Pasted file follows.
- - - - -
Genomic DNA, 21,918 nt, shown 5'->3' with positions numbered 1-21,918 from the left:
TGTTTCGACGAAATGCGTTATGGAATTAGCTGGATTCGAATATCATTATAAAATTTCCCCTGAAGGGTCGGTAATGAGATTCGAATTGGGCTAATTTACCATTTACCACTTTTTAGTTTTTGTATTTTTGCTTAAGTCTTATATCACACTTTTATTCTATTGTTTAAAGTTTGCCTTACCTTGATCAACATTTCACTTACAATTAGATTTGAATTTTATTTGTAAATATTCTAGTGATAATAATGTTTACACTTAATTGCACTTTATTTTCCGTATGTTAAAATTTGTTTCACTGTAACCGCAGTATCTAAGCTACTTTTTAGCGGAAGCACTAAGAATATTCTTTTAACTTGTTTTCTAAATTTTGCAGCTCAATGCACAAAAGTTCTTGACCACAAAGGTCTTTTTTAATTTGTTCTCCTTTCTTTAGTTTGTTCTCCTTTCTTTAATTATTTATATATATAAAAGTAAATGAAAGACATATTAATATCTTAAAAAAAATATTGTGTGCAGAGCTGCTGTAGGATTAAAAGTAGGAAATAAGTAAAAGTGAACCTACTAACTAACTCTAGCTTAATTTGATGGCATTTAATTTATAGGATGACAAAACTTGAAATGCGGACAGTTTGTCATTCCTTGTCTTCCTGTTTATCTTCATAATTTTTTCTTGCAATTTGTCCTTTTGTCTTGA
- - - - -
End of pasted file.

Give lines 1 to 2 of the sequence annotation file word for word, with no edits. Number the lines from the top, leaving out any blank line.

Genomic DNA, 21,918 nt, shown 5'->3' with positions numbered 1-21,918 from the left:
TGTTTCGACGAAATGCGTTATGGAATTAGCTGGATTCGAATATCATTATAAAATTTCCCCTGAAGGGTCGGTAATGAGATTCGAATTGGGCTAATTTACCATTTACCACTTTTTAGTTTTTGTATTTTTGCTTAAGTCTTATATCACACTTTTATTCTATTGTTTAAAGTTTGCCTTACCTTGATCAACATTTCACTTACAATTAGATTTGAATTTTATTTGTAAATATTCTAGTGATAATAATGTTTACACTTAATTGCACTTTATTTTCCGTATGTTAAAATTTGTTTCACTGTAACCGCAGTATCTAAGCTACTTTTTAGCGGAAGCACTAAGAATATTCTTTTAACTTGTTTTCTAAATTTTGCAGCTCAATGCACAAAAGTTCTTGACCACAAAGGTCTTTTTTAATTTGTTCTCCTTTCTTTAGTTTGTTCTCCTTTCTTTAATTATTTATATATATAAAAGTAAATGAAAGACATATTAATATCTTAAAAAAAATATTGTGTGCAGAGCTGCTGTAGGATTAAAAGTAGGAAATAAGTAAAAGTGAACCTACTAACTAACTCTAGCTTAATTTGATGGCATTTAATTTATAGGATGACAAAACTTGAAATGCGGACAGTTTGTCATTCCTTGTCTTCCTGTTTATCTTCATAATTTTTTCTTGCAATTTGTCCTTTTGTCTTGA